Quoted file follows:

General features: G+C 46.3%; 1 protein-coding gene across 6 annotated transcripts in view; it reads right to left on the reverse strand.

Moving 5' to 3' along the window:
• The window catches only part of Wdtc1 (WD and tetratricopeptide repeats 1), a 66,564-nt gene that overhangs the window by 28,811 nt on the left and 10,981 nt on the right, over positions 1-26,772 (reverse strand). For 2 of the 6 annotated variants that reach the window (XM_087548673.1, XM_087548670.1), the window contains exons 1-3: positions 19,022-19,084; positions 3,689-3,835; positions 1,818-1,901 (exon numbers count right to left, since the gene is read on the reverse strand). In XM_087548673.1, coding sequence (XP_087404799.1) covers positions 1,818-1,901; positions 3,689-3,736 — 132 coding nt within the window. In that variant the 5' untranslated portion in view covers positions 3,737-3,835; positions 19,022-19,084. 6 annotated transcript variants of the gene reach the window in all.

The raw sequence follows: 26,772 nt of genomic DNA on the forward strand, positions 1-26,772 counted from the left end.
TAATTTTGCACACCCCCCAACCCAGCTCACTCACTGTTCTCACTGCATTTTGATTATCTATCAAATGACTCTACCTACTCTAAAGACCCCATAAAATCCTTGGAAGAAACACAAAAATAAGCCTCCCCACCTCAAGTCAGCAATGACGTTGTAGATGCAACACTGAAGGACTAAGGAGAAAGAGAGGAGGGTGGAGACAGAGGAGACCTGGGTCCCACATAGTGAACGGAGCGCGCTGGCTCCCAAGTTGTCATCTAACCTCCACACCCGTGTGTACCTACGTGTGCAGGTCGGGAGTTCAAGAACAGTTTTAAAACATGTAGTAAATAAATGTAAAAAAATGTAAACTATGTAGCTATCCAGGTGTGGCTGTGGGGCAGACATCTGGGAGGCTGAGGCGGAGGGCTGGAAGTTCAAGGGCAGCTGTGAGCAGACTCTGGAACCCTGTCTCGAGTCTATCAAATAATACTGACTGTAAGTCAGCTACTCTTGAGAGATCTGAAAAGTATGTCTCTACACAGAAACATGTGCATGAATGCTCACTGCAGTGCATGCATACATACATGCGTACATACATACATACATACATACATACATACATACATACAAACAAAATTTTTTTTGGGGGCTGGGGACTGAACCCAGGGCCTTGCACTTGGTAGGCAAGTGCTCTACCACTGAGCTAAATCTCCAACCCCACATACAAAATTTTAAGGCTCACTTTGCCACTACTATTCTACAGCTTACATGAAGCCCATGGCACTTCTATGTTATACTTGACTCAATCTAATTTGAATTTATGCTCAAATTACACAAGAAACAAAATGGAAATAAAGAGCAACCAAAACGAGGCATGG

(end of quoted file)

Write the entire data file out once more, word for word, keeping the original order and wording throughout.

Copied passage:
General features: G+C 46.3%; 1 protein-coding gene across 6 annotated transcripts in view; it reads right to left on the reverse strand.

Moving 5' to 3' along the window:
• The window catches only part of Wdtc1 (WD and tetratricopeptide repeats 1), a 66,564-nt gene that overhangs the window by 28,811 nt on the left and 10,981 nt on the right, over positions 1-26,772 (reverse strand). For 2 of the 6 annotated variants that reach the window (XM_087548673.1, XM_087548670.1), the window contains exons 1-3: positions 19,022-19,084; positions 3,689-3,835; positions 1,818-1,901 (exon numbers count right to left, since the gene is read on the reverse strand). In XM_087548673.1, coding sequence (XP_087404799.1) covers positions 1,818-1,901; positions 3,689-3,736 — 132 coding nt within the window. In that variant the 5' untranslated portion in view covers positions 3,737-3,835; positions 19,022-19,084. 6 annotated transcript variants of the gene reach the window in all.

The raw sequence follows: 26,772 nt of genomic DNA on the forward strand, positions 1-26,772 counted from the left end.
TAATTTTGCACACCCCCCAACCCAGCTCACTCACTGTTCTCACTGCATTTTGATTATCTATCAAATGACTCTACCTACTCTAAAGACCCCATAAAATCCTTGGAAGAAACACAAAAATAAGCCTCCCCACCTCAAGTCAGCAATGACGTTGTAGATGCAACACTGAAGGACTAAGGAGAAAGAGAGGAGGGTGGAGACAGAGGAGACCTGGGTCCCACATAGTGAACGGAGCGCGCTGGCTCCCAAGTTGTCATCTAACCTCCACACCCGTGTGTACCTACGTGTGCAGGTCGGGAGTTCAAGAACAGTTTTAAAACATGTAGTAAATAAATGTAAAAAAATGTAAACTATGTAGCTATCCAGGTGTGGCTGTGGGGCAGACATCTGGGAGGCTGAGGCGGAGGGCTGGAAGTTCAAGGGCAGCTGTGAGCAGACTCTGGAACCCTGTCTCGAGTCTATCAAATAATACTGACTGTAAGTCAGCTACTCTTGAGAGATCTGAAAAGTATGTCTCTACACAGAAACATGTGCATGAATGCTCACTGCAGTGCATGCATACATACATGCGTACATACATACATACATACATACATACATACATACATACAAACAAAATTTTTTTTGGGGGCTGGGGACTGAACCCAGGGCCTTGCACTTGGTAGGCAAGTGCTCTACCACTGAGCTAAATCTCCAACCCCACATACAAAATTTTAAGGCTCACTTTGCCACTACTATTCTACAGCTTACATGAAGCCCATGGCACTTCTATGTTATACTTGACTCAATCTAATTTGAATTTATGCTCAAATTACACAAGAAACAAAATGGAAATAAAGAGCAACCAAAACGAGGCATGG